Way back in September, I posted the story far below about the arrest of a local pastor, Paul B., on charges of forcibly touching three women who were attending his church. My wife and I were members of the church in question for eight years back in the 80s and early 90s when Paul’s father was pastor. But we could see signs of spiritual unhealthiness at that church twenty-seven years ago, which precipitated our leaving. These charges against Paul stemmed from abuses in 2016 and 2017, but there had also been allegations of abuse in 2013 and 2014.
What has happened since the arrest in September? Our justice system does not work quickly and sometimes that is by design. Paul appeared in town court with his lawyer on October 26th, November 27th, January 18th, and February 26th and each time the trial was postponed. But on Paul’s next court date, this past Wednesday, March 14th, the town prosecutor announced that a plea deal had been struck. Paul pleaded guilty to only one of the four counts of sexual abuse and in exchange he will be sentenced in two months to one year of probation and will be permanently registered as a sex offender. What? Probation? Not even one week in jail? My, some people have to spend a month in jail for much less than Paul’s “offense.”
Once again the local media focused on the news of Paul’s guilty plea and his upcoming sentencing and once again the Gospel witness in our town received a black eye, not to mention all of the emotional pain suffered by the victims of this serial abuser and the deep betrayal felt by the church’s members.
A few things came to mind after the news of Paul’s guilty plea:
- Some people are just not fit for ministry. Nepotism got Paul his initial position on staff at the church despite admitted scandalous conduct, which caused a split. Spirit-filled members sensed the danger, but Paul’s father steamrolled all opposition.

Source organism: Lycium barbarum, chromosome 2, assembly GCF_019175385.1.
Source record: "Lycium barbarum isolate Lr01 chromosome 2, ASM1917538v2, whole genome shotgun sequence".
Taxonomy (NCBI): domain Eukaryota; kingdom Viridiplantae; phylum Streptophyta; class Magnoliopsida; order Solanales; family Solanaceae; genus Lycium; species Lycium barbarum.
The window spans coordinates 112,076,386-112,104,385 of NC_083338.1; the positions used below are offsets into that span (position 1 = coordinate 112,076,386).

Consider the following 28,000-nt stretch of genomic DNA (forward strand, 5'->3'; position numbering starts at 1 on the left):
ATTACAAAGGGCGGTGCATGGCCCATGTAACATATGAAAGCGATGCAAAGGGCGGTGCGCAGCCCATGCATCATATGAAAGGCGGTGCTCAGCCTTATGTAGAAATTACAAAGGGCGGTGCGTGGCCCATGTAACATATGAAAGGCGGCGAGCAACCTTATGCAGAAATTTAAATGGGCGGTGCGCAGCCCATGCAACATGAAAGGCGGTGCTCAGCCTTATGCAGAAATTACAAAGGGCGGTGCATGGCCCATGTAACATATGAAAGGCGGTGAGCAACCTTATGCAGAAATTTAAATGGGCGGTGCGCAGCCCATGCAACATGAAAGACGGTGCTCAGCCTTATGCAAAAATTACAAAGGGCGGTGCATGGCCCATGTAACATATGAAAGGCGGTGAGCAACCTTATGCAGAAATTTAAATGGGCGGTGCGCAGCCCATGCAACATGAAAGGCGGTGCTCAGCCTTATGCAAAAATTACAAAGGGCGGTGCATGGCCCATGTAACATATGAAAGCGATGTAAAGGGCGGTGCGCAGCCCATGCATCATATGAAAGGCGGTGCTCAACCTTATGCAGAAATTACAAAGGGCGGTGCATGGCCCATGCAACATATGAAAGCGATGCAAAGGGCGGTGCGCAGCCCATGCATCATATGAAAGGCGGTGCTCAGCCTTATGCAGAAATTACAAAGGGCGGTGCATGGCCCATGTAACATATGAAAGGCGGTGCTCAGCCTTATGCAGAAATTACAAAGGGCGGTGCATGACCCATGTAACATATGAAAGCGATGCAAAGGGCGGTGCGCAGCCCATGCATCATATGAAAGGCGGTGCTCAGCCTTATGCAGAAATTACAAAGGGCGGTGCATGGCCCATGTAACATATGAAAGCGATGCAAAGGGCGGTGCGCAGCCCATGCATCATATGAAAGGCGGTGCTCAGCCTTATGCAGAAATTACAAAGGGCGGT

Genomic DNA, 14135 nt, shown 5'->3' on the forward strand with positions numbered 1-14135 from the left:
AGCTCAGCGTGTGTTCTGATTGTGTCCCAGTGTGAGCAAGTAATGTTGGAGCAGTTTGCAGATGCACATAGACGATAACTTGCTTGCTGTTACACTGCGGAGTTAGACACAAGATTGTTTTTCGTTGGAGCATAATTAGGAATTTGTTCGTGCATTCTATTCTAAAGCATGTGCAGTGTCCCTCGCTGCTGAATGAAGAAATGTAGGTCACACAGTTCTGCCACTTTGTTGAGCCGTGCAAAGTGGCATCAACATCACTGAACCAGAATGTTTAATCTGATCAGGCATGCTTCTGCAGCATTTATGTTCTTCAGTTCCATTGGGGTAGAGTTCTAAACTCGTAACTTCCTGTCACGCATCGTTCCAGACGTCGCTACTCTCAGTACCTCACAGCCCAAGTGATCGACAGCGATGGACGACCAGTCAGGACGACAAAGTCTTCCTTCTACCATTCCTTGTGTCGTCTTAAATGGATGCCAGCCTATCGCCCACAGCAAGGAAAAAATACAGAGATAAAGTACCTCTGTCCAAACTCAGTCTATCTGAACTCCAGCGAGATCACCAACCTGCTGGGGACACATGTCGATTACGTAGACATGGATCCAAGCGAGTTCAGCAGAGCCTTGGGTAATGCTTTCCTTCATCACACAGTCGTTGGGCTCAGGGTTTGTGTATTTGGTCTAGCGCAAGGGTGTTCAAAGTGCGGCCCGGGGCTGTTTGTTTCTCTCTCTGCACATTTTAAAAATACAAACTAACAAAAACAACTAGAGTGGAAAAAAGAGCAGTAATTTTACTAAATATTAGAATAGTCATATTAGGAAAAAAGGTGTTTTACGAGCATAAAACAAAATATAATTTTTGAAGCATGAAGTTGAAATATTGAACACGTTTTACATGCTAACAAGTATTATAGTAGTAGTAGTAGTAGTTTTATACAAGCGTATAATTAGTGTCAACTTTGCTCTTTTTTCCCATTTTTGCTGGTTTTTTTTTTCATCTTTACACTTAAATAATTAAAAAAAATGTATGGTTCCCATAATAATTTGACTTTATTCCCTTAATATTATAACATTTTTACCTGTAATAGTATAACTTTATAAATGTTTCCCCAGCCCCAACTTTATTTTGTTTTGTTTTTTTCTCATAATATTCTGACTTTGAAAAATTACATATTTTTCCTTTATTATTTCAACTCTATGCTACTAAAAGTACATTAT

- Paul became pastor of the church in 2011 after his father had suffered a small stroke. He obviously had to study the Bible frequently in order to preach all of those sermons he delivered in the six years prior to his arrest. But what was his private prayer life like? No Christian is perfect, but how could a man walk closely with the Lord in daily prayer and also regularly prey on victims? Was Paul even saved? We all need to stay close to the Lord in daily prayerful communion and we need to regularly lift up our pastors in prayer. There’s no doubt that Satan especially targets pastors.
- I can’t tell a church I am not a member of how to operate, but the new pastor that’s now in place should ask for the resignation of every deacon who unequivocally supported Paul from 2011 to 2017 in the face of many allegations of impropriety. I was an outsider, but even I could see the flashing warning signs regarding Paul’s lifestyle. Many church boards are comprised of “yes men.”
- If you are a member of a church in which the pastor exerts unhealthy control over the membership and there appears to be no oversight regarding the pastor, find a spiritually healthy church.
“Be sober-minded; be watchful. Your adversary the devil prowls around like a roaring lion, seeking someone to devour.” – 1 Peter 5:8